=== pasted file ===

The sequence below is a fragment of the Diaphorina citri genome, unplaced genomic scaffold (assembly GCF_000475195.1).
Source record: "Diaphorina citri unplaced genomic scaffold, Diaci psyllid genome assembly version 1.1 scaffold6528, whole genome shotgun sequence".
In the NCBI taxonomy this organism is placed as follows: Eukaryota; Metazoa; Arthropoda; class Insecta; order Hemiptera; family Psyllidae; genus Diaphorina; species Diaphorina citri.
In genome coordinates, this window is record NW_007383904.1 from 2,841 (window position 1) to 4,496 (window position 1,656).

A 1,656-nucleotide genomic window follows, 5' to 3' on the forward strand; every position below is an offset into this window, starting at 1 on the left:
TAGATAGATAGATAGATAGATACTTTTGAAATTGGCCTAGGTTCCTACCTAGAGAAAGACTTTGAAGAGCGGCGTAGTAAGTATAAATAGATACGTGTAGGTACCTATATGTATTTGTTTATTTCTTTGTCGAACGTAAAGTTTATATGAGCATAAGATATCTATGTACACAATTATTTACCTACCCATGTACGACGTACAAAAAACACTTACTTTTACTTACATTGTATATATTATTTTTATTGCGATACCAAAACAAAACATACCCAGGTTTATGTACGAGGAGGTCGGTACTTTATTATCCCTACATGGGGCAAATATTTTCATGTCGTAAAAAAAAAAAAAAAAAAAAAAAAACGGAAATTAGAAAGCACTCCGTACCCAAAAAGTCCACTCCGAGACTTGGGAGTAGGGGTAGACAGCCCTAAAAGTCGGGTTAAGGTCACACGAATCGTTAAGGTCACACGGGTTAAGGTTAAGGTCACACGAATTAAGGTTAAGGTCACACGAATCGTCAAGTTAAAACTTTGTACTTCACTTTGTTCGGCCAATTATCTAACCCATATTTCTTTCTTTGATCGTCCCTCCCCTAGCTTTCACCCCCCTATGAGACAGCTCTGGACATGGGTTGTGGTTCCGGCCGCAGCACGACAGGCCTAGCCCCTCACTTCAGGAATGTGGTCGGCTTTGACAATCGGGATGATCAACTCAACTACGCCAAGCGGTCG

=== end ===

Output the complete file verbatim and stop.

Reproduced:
The sequence below is a fragment of the Diaphorina citri genome, unplaced genomic scaffold (assembly GCF_000475195.1).
Source record: "Diaphorina citri unplaced genomic scaffold, Diaci psyllid genome assembly version 1.1 scaffold6528, whole genome shotgun sequence".
In the NCBI taxonomy this organism is placed as follows: Eukaryota; Metazoa; Arthropoda; class Insecta; order Hemiptera; family Psyllidae; genus Diaphorina; species Diaphorina citri.
In genome coordinates, this window is record NW_007383904.1 from 2,841 (window position 1) to 4,496 (window position 1,656).

A 1,656-nucleotide genomic window follows, 5' to 3' on the forward strand; every position below is an offset into this window, starting at 1 on the left:
TAGATAGATAGATAGATAGATACTTTTGAAATTGGCCTAGGTTCCTACCTAGAGAAAGACTTTGAAGAGCGGCGTAGTAAGTATAAATAGATACGTGTAGGTACCTATATGTATTTGTTTATTTCTTTGTCGAACGTAAAGTTTATATGAGCATAAGATATCTATGTACACAATTATTTACCTACCCATGTACGACGTACAAAAAACACTTACTTTTACTTACATTGTATATATTATTTTTATTGCGATACCAAAACAAAACATACCCAGGTTTATGTACGAGGAGGTCGGTACTTTATTATCCCTACATGGGGCAAATATTTTCATGTCGTAAAAAAAAAAAAAAAAAAAAAAAAACGGAAATTAGAAAGCACTCCGTACCCAAAAAGTCCACTCCGAGACTTGGGAGTAGGGGTAGACAGCCCTAAAAGTCGGGTTAAGGTCACACGAATCGTTAAGGTCACACGGGTTAAGGTTAAGGTCACACGAATTAAGGTTAAGGTCACACGAATCGTCAAGTTAAAACTTTGTACTTCACTTTGTTCGGCCAATTATCTAACCCATATTTCTTTCTTTGATCGTCCCTCCCCTAGCTTTCACCCCCCTATGAGACAGCTCTGGACATGGGTTGTGGTTCCGGCCGCAGCACGACAGGCCTAGCCCCTCACTTCAGGAATGTGGTCGGCTTTGACAATCGGGATGATCAACTCAACTACGCCAAGCGGTCG